Maureen’s Celebration of Life has been scheduled for late afternoon, May 27, 2023, the Saturday of Memorial weekend, here at St. Andrew’s. More details to follow.


Once a month Sunday services have resumed at The Waters. The next service will be this Sunday, February 12 at 2:00 – 2:45 p.m. If you’d like to help with this ministry in any way, please contact Rev. Jen or Renee. All are welcome to attend!


We continue to respond to both our county’s current CDC designation and to the current variant. Masking is optional. Those who serve bread and wine will mask so that anyone who comes to the altar can feel secure. Decisions on COVID policy have moved from the Reconvening Committee to Rev. Jen and the Wardens.

Prayers and Reflections for This Week

We have heard that the daily reflections and scripture readings provided during Lent were appreciated. The meditations are written by persons from Gobin UMC and Beech Grove UMC. They will be in the newsletter each week and go from Wednesday to Tuesday, except for Sunday. Whether you enjoy these every day or as the Spirit moves you, may this resource continue to bring you spiritual food for the journey. Blessings!

Click here to view the readings and accompanying links.

Non Food Pantry Latest

Saturday, January 28

• Noon to 3:00 p.m.
There will be a drive through distribution and sack lunches will be served. We are very grateful to Kate Berry, Martha Rainbolt, Carl Huffman, Karen Hirt Mannon, and Christiane Wisehart who have worked very hard to obtain supplies for the Non-Food Pantry. Kroger is not able to acquire enough products for us so the items are being purchased from a variety of sources. This is much more expensive. Donations to help offset this extra cost will be gratefully accepted!

Top 3 Needed Items
  • Menstrual Pads
  • Tampons

  • Toilet Paper

Your prayers are asked for:

Haile Bane, grandson of Joanne Haymaker
Beth Benedix, friend to many of us at Saint Andrew’s
Douglas Butler, brother-in-law of Claudia Butler
Richard A. Butler, father-in-law of Claudia Butler
Adam Cohen, friend of St. Andrew’s
Family & friends of Michael Condra
The family of Bernice Emrick, mother of Karen Hirt Mannon

Nancy Ferriani, friend of Warren & Connie Macy
Katie Gleichman, relative of Jim Ensley
Alan & Vickie Good, father of Tim Good
David Grueber, stepson of Scott Kissinger
Kimberly Heithaus, niece of Joe & Jenny Heithaus
Shandol Hoover, friend of Dave & Sue Murray
Terumi Imai, friend of Jen+
Kaylee, Ryan, and baby
Lisa Breese Kincaid, daughter of Bob & Mimi Breese
David Lawson, nephew of Peggy Angleton
Grayson Lyons, great nephew of Peggy Angleton
Mary Mountz
Tom Mullen, father of Patti Harmless
Lucas Murray, grandson of Dave & Sue Murray
Emmanuel Myril, Karen Hirt Mannon’s son-in-law’s father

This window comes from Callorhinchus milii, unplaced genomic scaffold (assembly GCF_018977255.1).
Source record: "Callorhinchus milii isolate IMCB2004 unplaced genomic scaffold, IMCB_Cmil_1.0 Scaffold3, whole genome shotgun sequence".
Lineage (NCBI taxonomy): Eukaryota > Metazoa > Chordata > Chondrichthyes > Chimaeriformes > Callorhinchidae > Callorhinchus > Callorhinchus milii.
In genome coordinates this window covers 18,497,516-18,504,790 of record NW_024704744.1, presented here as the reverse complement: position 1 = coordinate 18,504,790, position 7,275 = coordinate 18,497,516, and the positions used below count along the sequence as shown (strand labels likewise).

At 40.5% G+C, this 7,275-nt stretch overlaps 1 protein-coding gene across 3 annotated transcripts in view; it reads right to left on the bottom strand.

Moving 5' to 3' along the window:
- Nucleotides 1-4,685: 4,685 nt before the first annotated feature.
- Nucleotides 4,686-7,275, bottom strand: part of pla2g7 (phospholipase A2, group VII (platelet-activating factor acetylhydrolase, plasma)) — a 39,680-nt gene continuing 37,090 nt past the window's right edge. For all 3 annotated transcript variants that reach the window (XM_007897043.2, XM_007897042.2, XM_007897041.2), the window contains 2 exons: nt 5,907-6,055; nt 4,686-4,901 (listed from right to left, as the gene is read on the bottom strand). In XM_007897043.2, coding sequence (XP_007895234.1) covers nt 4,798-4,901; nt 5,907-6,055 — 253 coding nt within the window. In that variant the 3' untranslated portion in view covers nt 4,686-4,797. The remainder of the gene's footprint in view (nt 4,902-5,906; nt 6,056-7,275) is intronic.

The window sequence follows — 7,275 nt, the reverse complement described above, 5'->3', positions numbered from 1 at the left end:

Michael & Elizabeth Oldstone, parents of Jen+
Sarah Oldstone, sister-in-law of Jen+
Pamela & Linda
Gordon Redden
Elizabeth & Natalie Sheffler, daughter & granddaughter of Page & Narda Cotton
Gloria Smith
Skip Sutton
Jerry Taylor, friend of Warren & Connie Macy
Sydnor Thompson, brother of Harriet Moore
The family of Sharon Walters, friend of Connie Macy
The family of Verl Wisehart, father of Christiane Wisehart

Diocesan Cycle of Prayer:
Peace Church, Rockport: Mr. Dan Kincaid, Sr. Warden.

Our companion dioceses: The Anglican Episcopal Church of Brazil: The Most Rev. Mauricio Jose Araujo De Andrade, Primate of Brazil and Bishop of Brasilia. The people and Diocese of Haiti and Saint Andre’s in Mithon.

Anglican Cycle of Prayer: The Church of North India (United).

Birthdays: Tony Harmless, January 24; Kathy Jones, January 26.

Anniversaries: None.


I would like to discuss our returning to communion by wine via the common cup.

Background: The Diocese of Indianapolis has stated that we may return to full communion (both bread and wine), but that receiving the wine can be by common cup only. Several parishioners have had questions about this. Here’s what I’d like you to know at this point.

  • The Vestry voted and approved our new COVID guidelines recommended by the Regathering Committee.
  • We might use the words “full communion” to indicate that we are finally back to both bread and wine, but it has ALWAYS been true that taking either one is a complete communion. You do not need both to fully commune.
  • The choice is yours, Eucharist by Eucharist. You can decide to let the cup pass because you have a cold; if you are worried about others you can pass; you can wait until we return to intinction. Just cross your arms over your chest—or just shake your head and quietly demur.

Yours in health, restoration, liturgical engagement, and literature review,

Rev. Jen

Most research has shown that the common cup transmits fewer microorganisms than intinction. Counter-intuitive perhaps; the problem with intinction is that some fingers make contact with the chalice and/or wine and the possibility of fecal-oral transmission. I’ve collated several articles for those of you who’d like to read up on this.

  1. From Living Church (an Episcopal magazine): Click here https://afkimel.wordpress.com/2020/02/29/germs-viruses-and-the-common-cup-is-intinction-safer/
  2. The 1943 article by W. Burrows and ES Hemmens about use of silver chalice as safe for communion. It is on JSOTR; I can get the full article if you want it. Click here
  3. 1998 CDC statement Risk of infectious disease transmission from a common communion cup. Click here
  4. Anne LaGrange Loving, “Controlled Study on Intinction: a safer alternative”. Click here
  5. 1995 controlled study concludes that intinction appears to be less likely to transmit disease (but also notes that this depends on the microbes on the hands of parishioners and priest). Click here https://www.jstor.org/stable/44536847 (another JSTOR article if you’d like me to access it for you).

Special Events and Services